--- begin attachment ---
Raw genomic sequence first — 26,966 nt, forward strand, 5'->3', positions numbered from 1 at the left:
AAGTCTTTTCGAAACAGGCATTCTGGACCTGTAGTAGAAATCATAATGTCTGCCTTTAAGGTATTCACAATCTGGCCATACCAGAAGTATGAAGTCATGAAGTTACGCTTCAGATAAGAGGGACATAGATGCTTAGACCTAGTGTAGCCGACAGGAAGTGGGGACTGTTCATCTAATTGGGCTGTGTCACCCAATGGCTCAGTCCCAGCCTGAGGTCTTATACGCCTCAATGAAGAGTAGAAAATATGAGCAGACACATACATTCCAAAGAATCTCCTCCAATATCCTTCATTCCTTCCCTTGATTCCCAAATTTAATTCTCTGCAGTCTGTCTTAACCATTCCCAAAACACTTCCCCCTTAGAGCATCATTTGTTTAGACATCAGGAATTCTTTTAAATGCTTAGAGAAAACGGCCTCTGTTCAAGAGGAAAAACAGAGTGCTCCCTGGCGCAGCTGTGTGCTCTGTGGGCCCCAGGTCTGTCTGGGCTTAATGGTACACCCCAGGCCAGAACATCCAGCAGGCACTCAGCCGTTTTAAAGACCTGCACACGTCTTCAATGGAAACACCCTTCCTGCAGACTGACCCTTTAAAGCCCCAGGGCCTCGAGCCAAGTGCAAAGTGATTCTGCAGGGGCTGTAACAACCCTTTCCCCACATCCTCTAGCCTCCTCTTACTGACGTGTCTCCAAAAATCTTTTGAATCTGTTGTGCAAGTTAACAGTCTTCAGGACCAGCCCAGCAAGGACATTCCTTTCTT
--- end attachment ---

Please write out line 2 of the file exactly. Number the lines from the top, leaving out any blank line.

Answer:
AAGTCTTTTCGAAACAGGCATTCTGGACCTGTAGTAGAAATCATAATGTCTGCCTTTAAGGTATTCACAATCTGGCCATACCAGAAGTATGAAGTCATGAAGTTACGCTTCAGATAAGAGGGACATAGATGCTTAGACCTAGTGTAGCCGACAGGAAGTGGGGACTGTTCATCTAATTGGGCTGTGTCACCCAATGGCTCAGTCCCAGCCTGAGGTCTTATACGCCTCAATGAAGAGTAGAAAATATGAGCAGACACATACATTCCAAAGAATCTCCTCCAATATCCTTCATTCCTTCCCTTGATTCCCAAATTTAATTCTCTGCAGTCTGTCTTAACCATTCCCAAAACACTTCCCCCTTAGAGCATCATTTGTTTAGACATCAGGAATTCTTTTAAATGCTTAGAGAAAACGGCCTCTGTTCAAGAGGAAAAACAGAGTGCTCCCTGGCGCAGCTGTGTGCTCTGTGGGCCCCAGGTCTGTCTGGGCTTAATGGTACACCCCAGGCCAGAACATCCAGCAGGCACTCAGCCGTTTTAAAGACCTGCACACGTCTTCAATGGAAACACCCTTCCTGCAGACTGACCCTTTAAAGCCCCAGGGCCTCGAGCCAAGTGCAAAGTGATTCTGCAGGGGCTGTAACAACCCTTTCCCCACATCCTCTAGCCTCCTCTTACTGACGTGTCTCCAAAAATCTTTTGAATCTGTTGTGCAAGTTAACAGTCTTCAGGACCAGCCCAGCAAGGACATTCCTTTCTT